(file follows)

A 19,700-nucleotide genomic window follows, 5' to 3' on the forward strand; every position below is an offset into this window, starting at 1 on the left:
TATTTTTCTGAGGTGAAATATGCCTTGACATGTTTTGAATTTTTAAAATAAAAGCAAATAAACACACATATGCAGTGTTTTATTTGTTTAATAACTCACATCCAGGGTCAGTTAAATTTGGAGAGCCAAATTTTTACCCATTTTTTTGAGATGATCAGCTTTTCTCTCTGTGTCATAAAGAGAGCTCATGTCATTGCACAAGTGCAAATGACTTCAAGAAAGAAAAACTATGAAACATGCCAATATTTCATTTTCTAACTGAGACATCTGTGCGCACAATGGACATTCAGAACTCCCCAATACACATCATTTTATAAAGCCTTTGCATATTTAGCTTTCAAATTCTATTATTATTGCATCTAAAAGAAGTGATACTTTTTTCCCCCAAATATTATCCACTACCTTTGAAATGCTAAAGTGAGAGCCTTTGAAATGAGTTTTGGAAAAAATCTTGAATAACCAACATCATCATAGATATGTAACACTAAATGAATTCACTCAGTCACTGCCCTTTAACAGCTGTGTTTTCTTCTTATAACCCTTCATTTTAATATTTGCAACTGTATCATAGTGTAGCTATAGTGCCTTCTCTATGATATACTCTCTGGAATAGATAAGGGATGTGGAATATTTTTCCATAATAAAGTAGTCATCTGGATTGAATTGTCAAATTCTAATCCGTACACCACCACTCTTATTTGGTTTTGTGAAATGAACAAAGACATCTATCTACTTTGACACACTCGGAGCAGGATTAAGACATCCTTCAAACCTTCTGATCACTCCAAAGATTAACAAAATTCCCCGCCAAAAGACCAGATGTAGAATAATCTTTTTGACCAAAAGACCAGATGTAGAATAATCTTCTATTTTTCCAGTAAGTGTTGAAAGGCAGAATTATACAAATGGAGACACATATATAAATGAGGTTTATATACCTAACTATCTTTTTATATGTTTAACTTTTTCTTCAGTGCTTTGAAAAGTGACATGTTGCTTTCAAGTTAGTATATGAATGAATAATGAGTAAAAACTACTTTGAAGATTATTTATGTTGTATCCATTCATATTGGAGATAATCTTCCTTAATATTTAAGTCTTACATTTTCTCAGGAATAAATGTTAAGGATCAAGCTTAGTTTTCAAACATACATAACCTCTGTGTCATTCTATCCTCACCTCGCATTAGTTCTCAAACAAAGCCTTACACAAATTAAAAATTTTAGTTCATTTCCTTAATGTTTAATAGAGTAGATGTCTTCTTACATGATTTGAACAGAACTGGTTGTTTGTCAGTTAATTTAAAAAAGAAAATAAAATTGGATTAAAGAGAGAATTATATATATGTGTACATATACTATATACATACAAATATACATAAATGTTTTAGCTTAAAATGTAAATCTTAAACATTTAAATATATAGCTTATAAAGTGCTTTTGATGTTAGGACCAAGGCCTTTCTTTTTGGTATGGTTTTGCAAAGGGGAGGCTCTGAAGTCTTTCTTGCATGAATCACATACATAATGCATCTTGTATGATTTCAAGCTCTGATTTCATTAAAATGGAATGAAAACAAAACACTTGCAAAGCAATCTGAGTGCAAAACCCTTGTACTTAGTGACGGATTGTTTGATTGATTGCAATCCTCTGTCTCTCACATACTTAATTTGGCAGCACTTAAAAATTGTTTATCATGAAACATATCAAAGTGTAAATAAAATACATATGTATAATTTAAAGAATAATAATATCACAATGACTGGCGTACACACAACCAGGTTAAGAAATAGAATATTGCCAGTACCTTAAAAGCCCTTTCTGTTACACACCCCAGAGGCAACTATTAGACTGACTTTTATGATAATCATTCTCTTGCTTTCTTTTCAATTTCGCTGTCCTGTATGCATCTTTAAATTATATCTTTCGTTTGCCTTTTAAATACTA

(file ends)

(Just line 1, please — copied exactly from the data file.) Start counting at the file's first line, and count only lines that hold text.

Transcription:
A 19,700-nucleotide genomic window follows, 5' to 3' on the forward strand; every position below is an offset into this window, starting at 1 on the left: